It is significant that the two teams out on their own in Super Rugby are providing the biggest selection headaches for their coaches because, in terms of attacking ability, you can never have too much if you're aiming to win a competition.
That's where Crusaders coach Scott Robertson and his Hurricanes counterpart John Plumtree find themselves after two extremely dominant victories by their teams over the weekend, the former over the Lions and latter against the Chiefs.
Robertson must now work out how to fit the excellent Ryan Crotty, Jack Goodhue, Braydon Ennor, Will Jordan, George Bridge, David Havili and Sevu Reece into five positions, while Plumtree has a back three conundrum, with Jordie Barrett playing so well at fullback against the Chiefs that the coach must be tempted to leave him there; but where to put Chase Tiatia when Ben Lam returns from injury when Wes Goosen is playing so well on the right?
And yet, while Robertson's side look unbeatable at home this season and will be hot favourites to equal their record streak of 26 victories in Christchurch when they play the Sharks on Friday, the one advantage Plumtree has over Robertson and the rest of the competition is openside flanker Ardie Savea, a man in career-best form who is becoming one of the most dominant forwards in Super Rugby.
As a coach you can legislate for the threat of midfield or outside backs by trying to deny them space and possession. It is harder to do that when targeting a threat among an opposition's loose forwards, although the All Blacks did it successfully against the Wallabies in the 2011 World Cup semifinal when they ran all night at David Pocock, then the best turnover winner around, the logic being that he couldn't steal the ball if he was under a pile of bodies.
But such is Savea's all-round excellence that he is near untouchable at the moment. How can you target a player who is so unpredictable, a forward with the pace of an outside back who is re-defining what is possible for an openside flanker?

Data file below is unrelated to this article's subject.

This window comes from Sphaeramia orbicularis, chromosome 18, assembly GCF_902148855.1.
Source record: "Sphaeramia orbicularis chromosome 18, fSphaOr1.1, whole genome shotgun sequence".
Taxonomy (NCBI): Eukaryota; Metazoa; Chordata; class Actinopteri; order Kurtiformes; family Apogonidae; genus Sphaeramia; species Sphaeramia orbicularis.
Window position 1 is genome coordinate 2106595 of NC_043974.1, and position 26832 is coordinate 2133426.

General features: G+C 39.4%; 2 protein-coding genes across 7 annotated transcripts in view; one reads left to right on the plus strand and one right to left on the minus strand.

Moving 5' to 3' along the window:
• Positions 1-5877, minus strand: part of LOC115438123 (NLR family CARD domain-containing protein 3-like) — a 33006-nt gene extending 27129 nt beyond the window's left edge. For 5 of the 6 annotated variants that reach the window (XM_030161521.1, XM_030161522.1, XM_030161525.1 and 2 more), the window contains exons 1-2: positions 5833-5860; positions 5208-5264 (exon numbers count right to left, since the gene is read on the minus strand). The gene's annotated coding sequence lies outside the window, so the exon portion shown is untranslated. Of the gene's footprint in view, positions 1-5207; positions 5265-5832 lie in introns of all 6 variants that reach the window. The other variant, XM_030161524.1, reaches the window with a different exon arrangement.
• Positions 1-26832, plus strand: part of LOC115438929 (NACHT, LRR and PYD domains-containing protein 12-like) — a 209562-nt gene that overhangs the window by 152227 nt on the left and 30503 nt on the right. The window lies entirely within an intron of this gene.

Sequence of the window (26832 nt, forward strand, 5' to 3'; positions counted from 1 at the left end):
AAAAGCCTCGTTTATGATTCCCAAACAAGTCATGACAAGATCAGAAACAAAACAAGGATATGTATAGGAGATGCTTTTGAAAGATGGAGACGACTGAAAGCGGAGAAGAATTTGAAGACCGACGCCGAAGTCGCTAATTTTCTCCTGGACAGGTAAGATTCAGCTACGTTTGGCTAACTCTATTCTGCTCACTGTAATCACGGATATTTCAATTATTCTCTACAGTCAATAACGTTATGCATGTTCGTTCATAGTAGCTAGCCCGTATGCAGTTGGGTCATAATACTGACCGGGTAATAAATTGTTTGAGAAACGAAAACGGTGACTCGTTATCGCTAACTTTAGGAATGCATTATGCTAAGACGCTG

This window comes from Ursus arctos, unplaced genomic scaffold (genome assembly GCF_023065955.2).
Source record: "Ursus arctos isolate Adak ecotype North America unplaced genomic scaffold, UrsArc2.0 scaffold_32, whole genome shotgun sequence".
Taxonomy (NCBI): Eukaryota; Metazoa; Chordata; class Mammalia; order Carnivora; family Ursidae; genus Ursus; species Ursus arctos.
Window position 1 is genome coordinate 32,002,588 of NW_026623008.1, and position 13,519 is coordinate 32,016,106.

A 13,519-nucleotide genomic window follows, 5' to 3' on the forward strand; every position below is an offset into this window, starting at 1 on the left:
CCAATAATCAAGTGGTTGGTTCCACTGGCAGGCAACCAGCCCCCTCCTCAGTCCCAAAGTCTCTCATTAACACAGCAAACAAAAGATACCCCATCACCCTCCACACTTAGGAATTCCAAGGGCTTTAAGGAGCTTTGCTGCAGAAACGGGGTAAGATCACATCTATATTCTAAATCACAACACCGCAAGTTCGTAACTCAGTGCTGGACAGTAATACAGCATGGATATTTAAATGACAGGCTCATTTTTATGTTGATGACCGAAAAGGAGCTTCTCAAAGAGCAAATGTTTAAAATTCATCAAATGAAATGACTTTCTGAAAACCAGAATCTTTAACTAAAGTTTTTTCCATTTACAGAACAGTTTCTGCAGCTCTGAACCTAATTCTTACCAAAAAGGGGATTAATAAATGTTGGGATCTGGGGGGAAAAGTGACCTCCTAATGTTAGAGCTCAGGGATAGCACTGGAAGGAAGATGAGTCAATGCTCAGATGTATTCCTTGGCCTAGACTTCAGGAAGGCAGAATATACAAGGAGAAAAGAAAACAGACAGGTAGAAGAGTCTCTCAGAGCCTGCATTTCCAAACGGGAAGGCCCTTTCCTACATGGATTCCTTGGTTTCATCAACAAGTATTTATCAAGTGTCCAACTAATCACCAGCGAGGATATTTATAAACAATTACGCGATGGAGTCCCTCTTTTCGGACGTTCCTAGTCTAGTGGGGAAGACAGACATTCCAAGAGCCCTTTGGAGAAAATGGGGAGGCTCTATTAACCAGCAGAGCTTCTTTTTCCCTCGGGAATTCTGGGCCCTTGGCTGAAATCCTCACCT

He is so explosive with the ball in contact and near the tryline, and so quick and aware in open spaces that he is almost single-handedly raising his side's chances of making it deep into the playoffs.
There is little chance of the 25-year-old being worried about responsibilities or expectations, either. He showed last year with his run of tests in the absence of Sam Cane that he thrives on it, and Plumtree said as much in Wellington after the Chiefs were dispatched.
"Ardie is a leader in our side," Plumtree said. "He's a player that everyone looks up to. He looks forward to that responsibility week after week and he steps up – not unlike TJ Perenara and Beauden Barrett, the key players for us."
Skipper Perenara was a little more blunt. "Ardie is a freak," he said. "He can do things on a rugby field that no one else can do. His running into contact and his leg drive post-contact – they are things that normal No 7s don't do.
"He makes runs, he makes tackles, he wins turnovers like any other No 7 in the world, but what he does on top of that is better than any other No 7 in the world. The way that he can impact a game and change a game for us – he's been doing that a long time. It's being noticed a lot more now but he's been playing that way for a long time now."
How to solve a problem like Ardie? On Saturday the Rebels will be the next team to try.